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Cinco de Mayo — As American as Fajitas and Lime in Your Beer

Written By Administrator On May 5, 2009

Here’s a reprint of a Cinco de Mayo column I wrote a couple of years ago, along with some recommendations for celebrating the 5th of May:

Today is Cinco de Mayo, which, it turns out, has nothing to do with mayonnaise. No, Cinco de Mayo  means the fifth of May, a date important in Mexican history. It is not, as many Americans believe, Mexico’s independence day; that is Sept. 16 — the declaration was signed at midnight on Sept. 15, 1810 — and in terms of importance is probably more significant than May 5, 1862.

That was the Battle of Puebla, which was fought in that Mexican state against French soldiers. It seems that Mexico had run up considerable debt with foreign countries, including Spain, England and France, and those nations sent parties to demand payment. Mexico offered IOUs of some sort, which Spain and England accepted and promptly left the premises.

The French, however, refused to leave the country and were immediately labeled illegal aliens. This angered them, and they decided to take over the country to settle the debt, a sort of quid pro quo, except they probably used a French term instead of Latin.

So the French army set out from Veracruz on the coast for Mexico City about 600 miles away. The Mexican government knew they were coming and contacted the United States and said, “Hola, the French are on their way. A little help here.” And Abraham Lincoln responded, “Hello? 1862? I’m a little busy.” Click. (Historians aren’t sure where the click came from because the telephone had not yet been invented.)

Meanwhile, back in Mexico, the French are passing through the state of Puebla and meet their Waterloo in the form of a poorly armed militia led by General Zaragoza. It was a great victory against a larger French army, and that’s why all over Mexico on Cinco de Mayo , well, not much happens.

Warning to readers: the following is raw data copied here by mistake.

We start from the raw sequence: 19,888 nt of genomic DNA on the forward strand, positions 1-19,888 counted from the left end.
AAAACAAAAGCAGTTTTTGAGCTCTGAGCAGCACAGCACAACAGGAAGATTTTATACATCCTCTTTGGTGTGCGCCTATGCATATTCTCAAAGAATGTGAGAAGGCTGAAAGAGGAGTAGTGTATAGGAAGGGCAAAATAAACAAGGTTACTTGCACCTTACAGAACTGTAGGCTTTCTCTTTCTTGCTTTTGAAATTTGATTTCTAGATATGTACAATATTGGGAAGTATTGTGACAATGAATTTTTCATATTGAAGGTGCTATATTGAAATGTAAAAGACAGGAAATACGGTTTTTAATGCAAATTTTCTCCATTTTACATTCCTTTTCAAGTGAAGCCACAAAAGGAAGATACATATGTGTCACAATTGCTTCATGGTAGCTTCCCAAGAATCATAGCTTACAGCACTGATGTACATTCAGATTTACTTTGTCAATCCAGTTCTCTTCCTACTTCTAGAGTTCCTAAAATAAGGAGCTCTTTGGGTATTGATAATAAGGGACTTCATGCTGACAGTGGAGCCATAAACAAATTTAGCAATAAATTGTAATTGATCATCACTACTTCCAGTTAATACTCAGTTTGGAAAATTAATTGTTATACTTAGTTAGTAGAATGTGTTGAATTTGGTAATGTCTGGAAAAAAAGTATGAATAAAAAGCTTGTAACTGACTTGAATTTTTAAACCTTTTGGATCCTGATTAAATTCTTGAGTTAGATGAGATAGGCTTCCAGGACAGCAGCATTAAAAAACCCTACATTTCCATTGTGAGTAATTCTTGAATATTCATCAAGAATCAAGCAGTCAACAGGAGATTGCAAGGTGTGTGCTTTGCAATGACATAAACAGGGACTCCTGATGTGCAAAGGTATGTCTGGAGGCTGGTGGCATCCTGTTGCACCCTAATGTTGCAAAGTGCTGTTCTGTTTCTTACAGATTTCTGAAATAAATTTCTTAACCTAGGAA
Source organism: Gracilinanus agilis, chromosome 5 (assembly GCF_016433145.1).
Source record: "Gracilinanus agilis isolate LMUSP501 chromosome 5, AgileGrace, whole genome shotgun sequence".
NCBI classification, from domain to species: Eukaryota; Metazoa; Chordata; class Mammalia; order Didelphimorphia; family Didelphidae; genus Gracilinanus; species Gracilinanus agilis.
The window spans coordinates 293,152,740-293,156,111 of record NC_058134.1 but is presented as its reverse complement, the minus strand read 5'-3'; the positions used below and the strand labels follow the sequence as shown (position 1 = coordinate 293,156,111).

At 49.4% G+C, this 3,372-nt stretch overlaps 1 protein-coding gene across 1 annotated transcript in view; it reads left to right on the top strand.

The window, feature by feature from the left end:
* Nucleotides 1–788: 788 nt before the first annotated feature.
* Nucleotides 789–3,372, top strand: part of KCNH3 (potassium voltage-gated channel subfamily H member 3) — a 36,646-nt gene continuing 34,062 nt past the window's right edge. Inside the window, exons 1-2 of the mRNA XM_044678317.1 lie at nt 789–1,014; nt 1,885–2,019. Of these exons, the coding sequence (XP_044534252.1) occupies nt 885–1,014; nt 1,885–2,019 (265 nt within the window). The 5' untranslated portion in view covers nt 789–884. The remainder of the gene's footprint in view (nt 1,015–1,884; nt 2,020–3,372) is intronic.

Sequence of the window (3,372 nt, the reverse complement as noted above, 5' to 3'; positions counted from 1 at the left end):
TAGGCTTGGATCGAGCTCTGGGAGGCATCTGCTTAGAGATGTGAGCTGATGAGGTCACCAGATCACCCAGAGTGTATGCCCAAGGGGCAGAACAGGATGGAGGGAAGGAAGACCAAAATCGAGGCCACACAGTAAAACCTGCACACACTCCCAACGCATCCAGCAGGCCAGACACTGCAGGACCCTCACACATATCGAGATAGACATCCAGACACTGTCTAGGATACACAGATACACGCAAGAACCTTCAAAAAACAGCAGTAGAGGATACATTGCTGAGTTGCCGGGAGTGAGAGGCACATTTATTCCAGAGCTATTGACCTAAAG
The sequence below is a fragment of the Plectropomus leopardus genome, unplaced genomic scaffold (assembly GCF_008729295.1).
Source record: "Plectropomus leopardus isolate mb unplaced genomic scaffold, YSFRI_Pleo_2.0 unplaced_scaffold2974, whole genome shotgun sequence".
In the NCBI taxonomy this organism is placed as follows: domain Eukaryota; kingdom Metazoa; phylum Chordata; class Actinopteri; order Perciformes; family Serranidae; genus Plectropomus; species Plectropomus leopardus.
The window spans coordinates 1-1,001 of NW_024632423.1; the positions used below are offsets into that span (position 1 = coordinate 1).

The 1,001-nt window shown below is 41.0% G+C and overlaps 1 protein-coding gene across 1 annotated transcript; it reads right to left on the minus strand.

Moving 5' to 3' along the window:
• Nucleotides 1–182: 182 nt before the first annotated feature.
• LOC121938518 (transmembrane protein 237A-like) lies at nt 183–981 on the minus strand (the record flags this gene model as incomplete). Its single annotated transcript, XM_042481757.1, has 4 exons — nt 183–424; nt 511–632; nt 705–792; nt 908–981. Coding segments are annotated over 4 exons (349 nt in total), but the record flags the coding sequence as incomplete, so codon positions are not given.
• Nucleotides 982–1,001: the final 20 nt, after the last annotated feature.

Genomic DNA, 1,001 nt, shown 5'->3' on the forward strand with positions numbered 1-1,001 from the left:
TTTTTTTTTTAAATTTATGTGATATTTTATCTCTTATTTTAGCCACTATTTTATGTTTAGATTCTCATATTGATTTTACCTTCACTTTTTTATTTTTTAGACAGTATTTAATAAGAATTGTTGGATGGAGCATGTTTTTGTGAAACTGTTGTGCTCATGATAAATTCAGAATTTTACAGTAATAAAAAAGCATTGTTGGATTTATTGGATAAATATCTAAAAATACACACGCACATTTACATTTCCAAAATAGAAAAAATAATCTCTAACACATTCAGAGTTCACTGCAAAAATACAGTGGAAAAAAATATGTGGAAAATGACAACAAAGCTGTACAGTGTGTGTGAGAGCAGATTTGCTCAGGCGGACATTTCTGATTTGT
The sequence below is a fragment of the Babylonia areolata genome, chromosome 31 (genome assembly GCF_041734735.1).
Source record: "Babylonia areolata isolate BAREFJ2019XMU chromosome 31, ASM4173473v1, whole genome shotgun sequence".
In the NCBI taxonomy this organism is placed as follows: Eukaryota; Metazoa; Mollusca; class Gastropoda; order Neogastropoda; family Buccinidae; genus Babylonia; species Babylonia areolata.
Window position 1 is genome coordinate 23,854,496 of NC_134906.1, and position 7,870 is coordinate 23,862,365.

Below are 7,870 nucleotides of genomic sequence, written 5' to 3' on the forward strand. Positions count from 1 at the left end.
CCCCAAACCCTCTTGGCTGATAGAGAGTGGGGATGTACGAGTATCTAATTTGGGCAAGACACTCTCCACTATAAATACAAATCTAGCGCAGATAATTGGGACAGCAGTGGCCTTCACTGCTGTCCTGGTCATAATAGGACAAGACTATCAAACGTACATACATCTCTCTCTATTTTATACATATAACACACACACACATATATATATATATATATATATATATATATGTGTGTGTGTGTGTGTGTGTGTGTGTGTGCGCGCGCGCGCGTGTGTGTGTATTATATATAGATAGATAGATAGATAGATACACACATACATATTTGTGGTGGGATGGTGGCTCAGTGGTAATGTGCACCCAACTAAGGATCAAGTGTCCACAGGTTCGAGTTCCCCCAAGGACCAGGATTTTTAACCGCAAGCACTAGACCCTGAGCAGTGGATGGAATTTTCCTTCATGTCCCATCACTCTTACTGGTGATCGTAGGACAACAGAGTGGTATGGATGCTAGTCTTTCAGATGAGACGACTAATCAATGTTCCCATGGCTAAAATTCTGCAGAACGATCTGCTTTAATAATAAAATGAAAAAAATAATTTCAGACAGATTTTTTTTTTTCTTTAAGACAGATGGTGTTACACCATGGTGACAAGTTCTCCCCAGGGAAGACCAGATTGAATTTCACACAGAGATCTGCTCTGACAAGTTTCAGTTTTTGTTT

Apparently the only real celebrations of the day occur in Puebla and Mexico City. Elsewhere not so much.

But here in the United States, Cinco de Mayo is to Mexico what St. Patrick’s Day is to Ireland: an excuse to eat and drink to excess.

Yes, over-the-top Cinco de Mayo celebrations are largely an American invention, much like the practice of forcing a lime into a bottle of Corona beer. Ask for a wedge of lime for your beer at a bar in a Mexican province, and the bartender would probably give you a look similar to the one a waiter in Italy would give you if you asked for a spoon to twirl your pasta with. It’s a deprecatingly bewildered look.

But I don’t want to burst your pinata. Here are some recommendations for celebrating this minor holiday.

Paxia, 2611 Edgewater Drive, Orlando; 407-420-1155.

Cantina Laredo, 8000 Via Dellagio Way, Orlando (one block west of Dr. Phillips Blvd.); 407-345-0186.

El Coqui, 2406 E. Washington St., Orlando; 407-601-4928.

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